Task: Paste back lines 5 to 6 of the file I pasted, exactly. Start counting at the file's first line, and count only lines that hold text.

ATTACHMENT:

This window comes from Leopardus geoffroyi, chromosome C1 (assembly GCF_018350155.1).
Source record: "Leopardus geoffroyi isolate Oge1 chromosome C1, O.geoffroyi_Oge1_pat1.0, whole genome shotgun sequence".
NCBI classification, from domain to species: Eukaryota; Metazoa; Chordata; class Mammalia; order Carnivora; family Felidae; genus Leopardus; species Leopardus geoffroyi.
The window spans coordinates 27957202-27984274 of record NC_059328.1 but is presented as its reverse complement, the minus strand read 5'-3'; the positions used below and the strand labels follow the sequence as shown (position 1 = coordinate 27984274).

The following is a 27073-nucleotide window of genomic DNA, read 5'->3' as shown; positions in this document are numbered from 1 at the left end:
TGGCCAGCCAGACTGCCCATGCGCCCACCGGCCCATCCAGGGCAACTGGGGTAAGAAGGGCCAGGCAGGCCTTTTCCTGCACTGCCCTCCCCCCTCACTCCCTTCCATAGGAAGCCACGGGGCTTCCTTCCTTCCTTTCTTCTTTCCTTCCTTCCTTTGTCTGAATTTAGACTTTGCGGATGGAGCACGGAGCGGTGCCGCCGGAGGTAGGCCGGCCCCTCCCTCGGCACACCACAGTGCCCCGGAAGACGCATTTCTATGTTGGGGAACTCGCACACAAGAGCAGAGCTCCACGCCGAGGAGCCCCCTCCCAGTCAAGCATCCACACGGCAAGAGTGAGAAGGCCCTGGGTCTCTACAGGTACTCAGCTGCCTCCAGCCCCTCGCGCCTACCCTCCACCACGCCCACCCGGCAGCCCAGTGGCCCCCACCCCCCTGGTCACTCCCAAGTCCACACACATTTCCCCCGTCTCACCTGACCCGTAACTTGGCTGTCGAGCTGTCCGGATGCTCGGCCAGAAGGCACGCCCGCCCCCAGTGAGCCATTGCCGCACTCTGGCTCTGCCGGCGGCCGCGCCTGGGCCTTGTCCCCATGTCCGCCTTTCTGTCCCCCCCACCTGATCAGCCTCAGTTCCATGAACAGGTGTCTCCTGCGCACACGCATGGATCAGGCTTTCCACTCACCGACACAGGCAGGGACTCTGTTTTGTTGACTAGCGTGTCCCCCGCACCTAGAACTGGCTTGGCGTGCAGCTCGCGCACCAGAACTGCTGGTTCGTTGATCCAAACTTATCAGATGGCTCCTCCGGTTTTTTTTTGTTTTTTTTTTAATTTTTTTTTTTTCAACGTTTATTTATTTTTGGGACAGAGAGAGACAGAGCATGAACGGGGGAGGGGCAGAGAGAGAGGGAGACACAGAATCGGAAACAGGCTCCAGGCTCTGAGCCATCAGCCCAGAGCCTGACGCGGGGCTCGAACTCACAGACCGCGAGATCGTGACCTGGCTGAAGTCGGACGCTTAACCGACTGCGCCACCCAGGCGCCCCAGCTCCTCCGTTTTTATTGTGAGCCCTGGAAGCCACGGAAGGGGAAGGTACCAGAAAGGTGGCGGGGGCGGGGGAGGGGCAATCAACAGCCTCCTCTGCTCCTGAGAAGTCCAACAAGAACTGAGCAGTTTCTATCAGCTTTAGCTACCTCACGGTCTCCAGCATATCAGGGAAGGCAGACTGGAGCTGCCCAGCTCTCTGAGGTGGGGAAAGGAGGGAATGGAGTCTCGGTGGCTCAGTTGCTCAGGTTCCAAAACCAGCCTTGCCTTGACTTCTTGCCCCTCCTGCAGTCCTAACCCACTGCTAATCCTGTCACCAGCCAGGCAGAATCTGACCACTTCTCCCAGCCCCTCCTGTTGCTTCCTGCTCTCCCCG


The following is a 27073-nucleotide window of genomic DNA, read 5'->3' as shown; positions in this document are numbered from 1 at the left end:
TGGCCAGCCAGACTGCCCATGCGCCCACCGGCCCATCCAGGGCAACTGGGGTAAGAAGGGCCAGGCAGGCCTTTTCCTGCACTGCCCTCCCCCCTCACTCCCTTCCATAGGAAGCCACGGGGCTTCCTTCCTTCCTTTCTTCTTTCCTTCCTTCCTTTGTCTGAATTTAGACTTTGCGGATGGAGCACGGAGCGGTGCCGCCGGAGGTAGGCCGGCCCCTCCCTCGGCACACCACAGTGCCCCGGAAGACGCATTTCTATGTTGGGGAACTCGCACACAAGAGCAGAGCTCCACGCCGAGGAGCCCCCTCCCAGTCAAGCATCCACACGGCAAGAGTGAGAAGGCCCTGGGTCTCTACAGGTACTCAGCTGCCTCCAGCCCCTCGCGCCTACCCTCCACCACGCCCACCCGGCAGCCCAGTGGCCCCCACCCCCCTGGTCACTCCCAAGTCCACACACATTTCCCCCGTCTCACCTGACCCGTAACTTGGCTGTCGAGCTGTCCGGATGCTCGGCCAGAAGGCACGCCCGCCCCCAGTGAGCCATTGCCGCACTCTGGCTCTGCCGGCGGCCGCGCCTGGGCCTTGTCCCCATGTCCGCCTTTCTGTCCCCCCCACCTGATCAGCCTCAGTTCCATGAACAGGTGTCTCCTGCGCACACGCATGGATCAGGCTTTCCACTCACCGACACAGGCAGGGACTCTGTTTTGTTGACTAGCGTGTCCCCCGCACCTAGAACTGGCTTGGCGTGCAGCTCGCGCACCAGAACTGCTGGTTCGTTGATCCAAACTTATCAGATGGCTCCTCCGGTTTTTTTTTGTTTTTTTTTTAATTTTTTTTTTTTCAACGTTTATTTATTTTTGGGACAGAGAGAGACAGAGCATGAACGGGGGAGGGGCAGAGAGAGAGGGAGACACAGAATCGGAAACAGGCTCCAGGCTCTGAGCCATCAGCCCAGAGCCTGACGCGGGGCTCGAACTCACAGACCGCGAGATCGTGACCTGGCTGAAGTCGGACGCTTAACCGACTGCGCCACCCAGGCGCCCCAGCTCCTCCGTTTTTATTGTGAGCCCTGGAAGCCACGGAAGGGGAAGGTACCAGAAAGGTGGCGGGGGCGGGGGAGGGGCAATCAACAGCCTCCTCTGCTCCTGAGAAGTCCAACAAGAACTGAGCAGTTTCTATCAGCTTTAGCTACCTCACGGTCTCCAGCATATCAGGGAAGGCAGACTGGAGCTGCCCAGCTCTCTGAGGTGGGGAAAGGAGGGAATGGAGTCTCGGTGGCTCAGTTGCTCAGGTTCCAAAACCAGCCTTGCCTTGACTTCTTGCCCCTCCTGCAGTCCTAACCCACTGCTAATCCTGTCACCAGCCAGGCAGAATCTGACCACTTCTCCCAGCCCCTCCTGTTGCTTCCTGCTCTCCCCG